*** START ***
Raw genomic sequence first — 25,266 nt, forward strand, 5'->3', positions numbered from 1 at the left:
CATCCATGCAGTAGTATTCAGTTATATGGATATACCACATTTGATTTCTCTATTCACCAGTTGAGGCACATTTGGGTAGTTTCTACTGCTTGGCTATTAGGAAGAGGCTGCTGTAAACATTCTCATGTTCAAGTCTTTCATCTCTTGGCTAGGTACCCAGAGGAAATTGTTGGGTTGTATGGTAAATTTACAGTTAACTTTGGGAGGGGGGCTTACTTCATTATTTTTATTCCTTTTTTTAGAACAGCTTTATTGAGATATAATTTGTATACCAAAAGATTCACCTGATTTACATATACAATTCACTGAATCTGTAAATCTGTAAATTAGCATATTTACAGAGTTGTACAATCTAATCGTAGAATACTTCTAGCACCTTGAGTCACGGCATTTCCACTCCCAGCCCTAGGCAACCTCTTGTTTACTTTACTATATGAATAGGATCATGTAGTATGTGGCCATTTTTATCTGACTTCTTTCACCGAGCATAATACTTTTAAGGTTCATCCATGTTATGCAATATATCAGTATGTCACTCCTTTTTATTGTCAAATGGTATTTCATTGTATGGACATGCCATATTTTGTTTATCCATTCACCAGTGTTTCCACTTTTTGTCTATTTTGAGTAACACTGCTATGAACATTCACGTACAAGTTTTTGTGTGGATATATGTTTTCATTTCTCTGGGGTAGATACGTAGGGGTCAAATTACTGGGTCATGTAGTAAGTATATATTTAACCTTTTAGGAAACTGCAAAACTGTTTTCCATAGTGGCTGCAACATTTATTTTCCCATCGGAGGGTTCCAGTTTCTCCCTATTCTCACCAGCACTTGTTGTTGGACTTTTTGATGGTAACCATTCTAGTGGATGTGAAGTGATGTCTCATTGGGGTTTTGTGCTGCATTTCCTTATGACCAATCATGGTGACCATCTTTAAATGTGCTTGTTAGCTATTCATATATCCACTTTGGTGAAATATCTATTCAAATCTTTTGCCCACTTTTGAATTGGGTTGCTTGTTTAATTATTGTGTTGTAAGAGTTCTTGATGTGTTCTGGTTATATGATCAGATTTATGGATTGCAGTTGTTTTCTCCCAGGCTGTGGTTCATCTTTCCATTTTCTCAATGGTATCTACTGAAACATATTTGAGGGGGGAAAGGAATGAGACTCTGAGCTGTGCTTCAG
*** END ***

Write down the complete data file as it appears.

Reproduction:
Raw genomic sequence first — 25,266 nt, forward strand, 5'->3', positions numbered from 1 at the left:
CATCCATGCAGTAGTATTCAGTTATATGGATATACCACATTTGATTTCTCTATTCACCAGTTGAGGCACATTTGGGTAGTTTCTACTGCTTGGCTATTAGGAAGAGGCTGCTGTAAACATTCTCATGTTCAAGTCTTTCATCTCTTGGCTAGGTACCCAGAGGAAATTGTTGGGTTGTATGGTAAATTTACAGTTAACTTTGGGAGGGGGGCTTACTTCATTATTTTTATTCCTTTTTTTAGAACAGCTTTATTGAGATATAATTTGTATACCAAAAGATTCACCTGATTTACATATACAATTCACTGAATCTGTAAATCTGTAAATTAGCATATTTACAGAGTTGTACAATCTAATCGTAGAATACTTCTAGCACCTTGAGTCACGGCATTTCCACTCCCAGCCCTAGGCAACCTCTTGTTTACTTTACTATATGAATAGGATCATGTAGTATGTGGCCATTTTTATCTGACTTCTTTCACCGAGCATAATACTTTTAAGGTTCATCCATGTTATGCAATATATCAGTATGTCACTCCTTTTTATTGTCAAATGGTATTTCATTGTATGGACATGCCATATTTTGTTTATCCATTCACCAGTGTTTCCACTTTTTGTCTATTTTGAGTAACACTGCTATGAACATTCACGTACAAGTTTTTGTGTGGATATATGTTTTCATTTCTCTGGGGTAGATACGTAGGGGTCAAATTACTGGGTCATGTAGTAAGTATATATTTAACCTTTTAGGAAACTGCAAAACTGTTTTCCATAGTGGCTGCAACATTTATTTTCCCATCGGAGGGTTCCAGTTTCTCCCTATTCTCACCAGCACTTGTTGTTGGACTTTTTGATGGTAACCATTCTAGTGGATGTGAAGTGATGTCTCATTGGGGTTTTGTGCTGCATTTCCTTATGACCAATCATGGTGACCATCTTTAAATGTGCTTGTTAGCTATTCATATATCCACTTTGGTGAAATATCTATTCAAATCTTTTGCCCACTTTTGAATTGGGTTGCTTGTTTAATTATTGTGTTGTAAGAGTTCTTGATGTGTTCTGGTTATATGATCAGATTTATGGATTGCAGTTGTTTTCTCCCAGGCTGTGGTTCATCTTTCCATTTTCTCAATGGTATCTACTGAAACATATTTGAGGGGGGAAAGGAATGAGACTCTGAGCTGTGCTTCAG